Europe also has a lot of stone villages built up around the area which greatly negates the long range of the M1 and requires heavy CIS fire which the M1 is ill suited for due to the power of the main gun and lack of dedicated HE and HESH rounds as well as WP rounds if the fighting gets that nasty.

Finally there are strict weight limits on the bridges in the area which prevents the M1 from using most bridges which can be fatal if their bridging gear is unavailable or can not be erected in time.

When you get right down to it, few areas in the world are suited to long range gunnery duels and if they are, they also are a CAS Aircraft's dream field.
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Old March 19th, 2011, 11:06 PM
Cryptic Cryptic is offline
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There is the also not insignifcant matter of the LeClerc not being introduced until 1991. The U.S. needed an M-60 replacement WAY before then.
The initial replacement for the M-60 series would be the Merkava type, Advanced Infantry Support Tank. This type of Tank is ideal for Cold War Germany, South Korea etc situations. The expeditionary French Leclerec (liscensed in USA as "Saber") tank is bought after Gulf War I.
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When you get right down to it, few areas in the world are suited to long range gunnery duels and if they are, they also are a CAS Aircraft's dream field.
Interesting point. As a side note, that principle was applied to the design of the AK-47 as well.

Last edited by Cryptic; March 19th, 2011 at 11:22 PM..
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Old March 19th, 2011, 11:47 PM
Commissar Commissar is offline
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Interesting point. As a side note, that principle was applied to the design of the AK-47 as well.
That is more the result of poor training standards in marksmanship and poor maintenance.
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Old March 20th, 2011, 01:32 AM
Cryptic Cryptic is offline
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That is more the result of poor training standards in marksmanship and poor maintenance.
No, not all. The AK 47 was designed to have a maximum effective range (experts in controlled conditions) of about 300 meters.
Most infantry combat is well with in 300 meters. The tack driving, long range accuracy of the M-16 is rarely used and the extra design capacity and associated cost is wasted.

Then factor in that marksmanship of most soldiers deteriorates under stress. In the end, firefights where the M-16 user has the opportunity and the ability to use the M-16s long range accuracy are very rare.
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Old March 20th, 2011, 01:38 AM
Matt Wiser Matt Wiser is offline
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You forgot one thing: Congressional support for the M-1. There was quite a bit, especially in Ohio (Lima, OH is where the tank is built and given major overhauls). GDLS had subcontractors in 30+ states, (fire-control, the gun, radio, etc.) and you can bet those congresscritters would've raised holy hell (Sens John Glenn and Howard Metzenbaum (both D-OH, among others). And one other thing: Just as Reagan promised to pick up on the B-1 program, he'd very likely restart the M-1 program (so initial fielding is in 1985-86 instead of 1981). The program was too far advanced by 1980 for cancellation. Even though Sen. Gary Hart (D-CO) wanted to cancel it, and IIRC Newsweek suggested it in 1982 as well. Keep in mind that all weapons systems have teething troubles when they go from prototype stage to initial operating capability (IOC). Given the new President and a GOP Senate, killing the M-1 just isn't likely in a continued Carter administration (only real possiblity, IMO)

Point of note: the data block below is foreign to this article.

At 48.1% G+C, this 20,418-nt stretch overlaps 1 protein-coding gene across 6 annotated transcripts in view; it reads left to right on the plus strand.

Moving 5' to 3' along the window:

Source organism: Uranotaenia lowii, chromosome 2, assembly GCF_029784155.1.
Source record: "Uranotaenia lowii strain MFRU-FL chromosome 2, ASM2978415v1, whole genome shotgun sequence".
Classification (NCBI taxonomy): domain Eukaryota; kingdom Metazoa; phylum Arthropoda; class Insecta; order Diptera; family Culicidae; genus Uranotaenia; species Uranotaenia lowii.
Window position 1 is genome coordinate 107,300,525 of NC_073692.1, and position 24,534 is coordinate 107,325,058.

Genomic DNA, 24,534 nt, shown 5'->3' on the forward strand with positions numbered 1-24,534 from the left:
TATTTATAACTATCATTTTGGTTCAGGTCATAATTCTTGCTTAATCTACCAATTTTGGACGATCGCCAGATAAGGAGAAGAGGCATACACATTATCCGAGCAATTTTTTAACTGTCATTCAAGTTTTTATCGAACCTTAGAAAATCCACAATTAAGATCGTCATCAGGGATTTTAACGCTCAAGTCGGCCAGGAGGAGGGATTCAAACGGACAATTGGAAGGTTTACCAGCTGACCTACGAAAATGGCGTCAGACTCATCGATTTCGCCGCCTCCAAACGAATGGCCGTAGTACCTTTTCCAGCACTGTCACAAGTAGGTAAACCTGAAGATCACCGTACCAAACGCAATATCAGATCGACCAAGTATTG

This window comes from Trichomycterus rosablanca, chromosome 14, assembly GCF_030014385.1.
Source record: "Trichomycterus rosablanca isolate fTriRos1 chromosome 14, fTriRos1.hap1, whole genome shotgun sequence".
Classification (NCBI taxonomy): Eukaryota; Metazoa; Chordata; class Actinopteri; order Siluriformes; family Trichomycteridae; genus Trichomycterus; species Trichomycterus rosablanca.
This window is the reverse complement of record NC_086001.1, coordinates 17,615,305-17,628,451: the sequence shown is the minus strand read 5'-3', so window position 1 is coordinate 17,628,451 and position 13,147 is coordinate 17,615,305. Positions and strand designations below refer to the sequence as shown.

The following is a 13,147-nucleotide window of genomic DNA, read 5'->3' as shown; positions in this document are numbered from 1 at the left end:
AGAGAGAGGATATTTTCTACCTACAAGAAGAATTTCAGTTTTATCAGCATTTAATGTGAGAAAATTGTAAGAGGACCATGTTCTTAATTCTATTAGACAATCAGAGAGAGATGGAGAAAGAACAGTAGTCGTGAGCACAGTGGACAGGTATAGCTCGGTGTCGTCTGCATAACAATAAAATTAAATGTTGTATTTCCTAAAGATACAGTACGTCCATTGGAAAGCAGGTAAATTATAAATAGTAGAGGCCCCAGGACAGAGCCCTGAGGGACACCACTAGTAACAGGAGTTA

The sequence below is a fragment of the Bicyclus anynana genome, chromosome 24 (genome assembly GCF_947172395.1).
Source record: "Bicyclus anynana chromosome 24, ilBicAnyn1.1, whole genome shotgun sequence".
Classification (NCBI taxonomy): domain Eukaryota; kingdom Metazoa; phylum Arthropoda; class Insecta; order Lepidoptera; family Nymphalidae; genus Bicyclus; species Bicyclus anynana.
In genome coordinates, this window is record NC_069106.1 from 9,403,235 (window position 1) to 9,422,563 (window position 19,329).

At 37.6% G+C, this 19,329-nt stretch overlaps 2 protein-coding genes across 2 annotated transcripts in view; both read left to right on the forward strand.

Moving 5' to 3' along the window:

It'd be a cold day in you-know-where before the U.S. would buy any foreign made MBT....sorry to rain on the LeClerc parade. Even if the USMC wanted to (not very likely), Congress would step in and refuse to fund a purchase and insist on a U.S. made tank. Nowadays, when we hear about proposed defense cuts, there's calls about "preserving the industrial base" for certain weapons systems...submarines, ICBMs, manned heavy bombers, etc. There would be a similar call for MBTs.
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Old March 20th, 2011, 01:57 AM
Cryptic Cryptic is offline
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Originally Posted by Matt Wiser View Post
You forgot one thing: Congressional support for the M-1. There was quite a bit, especially in Ohio (Lima, OH is where the tank is built and given major overhauls). GDLS had subcontractors in 30+ states, (fire-control, the gun, radio, etc.) and you can bet those congresscritters would've raised holy hell
Ohio still gets to manufacture the 100% USA Merkava type, Advanced Infantry support Tank ("shield"). Most of the U.S. tank inventory is going to be of this type. The "Saber" (Leclerec) program is going to assemble about 425 tanks. Ohio does lose out, but not catastrophically. Also, maybe the Saber engines could be built under liscense in Ohio (casting plants etc)